Closure of Sterlite Copper
On May 22, the police opened fire on a violent mob at Tuticorin in Tamil Nadu that claimed the lives of 13 protesters, who were demanding the closure of Anil Agarwal-owned Vedanta Sterlite Copper, which according to the protesters was causing air and water pollution in the area and affecting the health of the local residents. The mob was also protesting Sterlite Copper's plan to add more capacity by expanding the production unit at Tuticorin. As per reports, the protest has been going on for past three months and on May 22, it simply went out of control as the mob tried to attack the collectorate and set afire the adjoining staff quarters of Sterlite Copper. In view of the large-scale protest and the police firing, the Tamil Nadu government on Monday decided to shut down the copper plant at Tuticorin. It endorsed the directive issued last week by Tamil Nadu Pollution Control Board to close the unit citing Constitutional provisions to protect and improve the environment, and in larger public interest. Within an hour of the government order, district officials arrived at the plant to seal the premises. "The decision to close the plant was arrived at upon consideration of the interests and sentiments of the people of Thoothukudi," said Chief Minister Edapaddi Palaniswami in Chennai. "Closure of Sterlite Copper plant is an unfortunate development, especially since, we have operated the plant for over 22 years in most transparent and sustainable way, contributing to Tuticorin and (the) state's socio-economic development. We will study the order and decide on the future course of action," Vedanta Limited said in a statement on Monday.
Sterlite Copper's accounts for a 40 per cent share in India's annual copper production of 10 lakh tonnes and could have a downstream impact on around 800 small and medium units in the electrical sector. Following the Tamil Nadu government's order to shut down Sterlite copper unit permanently, the State Industries Promotion Corporation of Tamil Nadu Nadu (SIPCOT) cancelled the land allotted to Vedanta Limited for the proposed expansion of Copper Smelter Plant (phase II) in Tuticorin. The shutdown is likely to impact India's copper exports as for Sterlite Copper exports contributed 41 per cent (around 1.6 lakh tonnes) of overall sales for 2016-17. If no new plant is commissioned, India which is witnessing a growth in copper consumption by 6-7 per cent annually is projected to turn into a net importer of the metal by March 2020. The shutting down of the Tuticorin smelter could advance this projection. Currently, the three major players who dominate the Indian Copper industry include Hindustan Copper Limited (HCL), a Central government public sector unit with a production capacity of one lakh tonne, Hindalco Industries, and Sterlite Copper are the two private sector companies, which produce 5 lakh tonnes and 4 lakh tonnes of copper annually. Around 40 per cent of the copper produced in India is exported.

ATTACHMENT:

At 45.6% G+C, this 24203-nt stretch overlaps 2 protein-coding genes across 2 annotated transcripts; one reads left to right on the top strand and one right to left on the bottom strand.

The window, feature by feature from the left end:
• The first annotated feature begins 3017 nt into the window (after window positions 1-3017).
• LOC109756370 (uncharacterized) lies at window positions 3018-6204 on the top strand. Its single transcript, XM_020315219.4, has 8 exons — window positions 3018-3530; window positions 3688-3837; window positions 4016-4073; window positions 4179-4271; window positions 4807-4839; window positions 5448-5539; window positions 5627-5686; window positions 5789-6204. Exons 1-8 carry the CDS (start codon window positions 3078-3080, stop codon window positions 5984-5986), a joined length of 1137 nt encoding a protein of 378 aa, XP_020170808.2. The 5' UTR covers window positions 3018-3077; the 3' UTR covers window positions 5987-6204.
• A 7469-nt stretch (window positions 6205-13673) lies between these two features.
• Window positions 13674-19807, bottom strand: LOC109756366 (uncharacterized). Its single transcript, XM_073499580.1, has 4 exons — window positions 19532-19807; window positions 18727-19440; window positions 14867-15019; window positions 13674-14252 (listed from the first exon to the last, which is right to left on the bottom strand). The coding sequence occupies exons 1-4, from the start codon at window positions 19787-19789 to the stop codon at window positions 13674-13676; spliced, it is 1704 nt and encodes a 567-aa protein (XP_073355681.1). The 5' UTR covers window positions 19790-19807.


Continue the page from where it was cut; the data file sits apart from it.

The violent protests and police firing in Tuticorin that claimed 13 lives rocked Tamil Nadu Assembly on Monday with Chief Minister K Palaniswami maintaining that police action was "unavoidable" even as the main opposition DMK staged a walked out over the issue. DMK leader and the Leader of the Opposition in Tamil Nadu Assembly, M K Stalin targeted the government for issuing a government order instead of convening the Cabinet and taking a policy decision for the closure of Sterlite Copper. Stalin further said that following a similar closure in 2013, the plant had reopened. Legal experts are of the opinion that the courts may cancel the government order to shut down Sterlite Copper.
The controversy surrounding the public protest against the copper production facility in Tuticorin brings the clash between the industry's efforts to expand and ramp up its production and the local residents' opposition to these efforts on the grounds of cost to the environment in the open. In a large part of the country's industrial region where mining and production facilities are looking to augment and expand their operations, frequent and violent public protests are coming in their way. Last year in March, South Korean steel major Posco scrapped the plan to set up a 12-million-tonne steel plant in Paradip, Odisha, after the land acquisition efforts faced stiff resistance from the local residents. The company wrote to the state government that it wants to surrender the land allotted for the project. This was the second big-ticket foreign direct investment (FDI) project to leave the state after ArcelorMittal scrapped its $12 billion (Rs 50,000 crore) steel plant over delays and problems in acquiring land and securing iron ore linkages.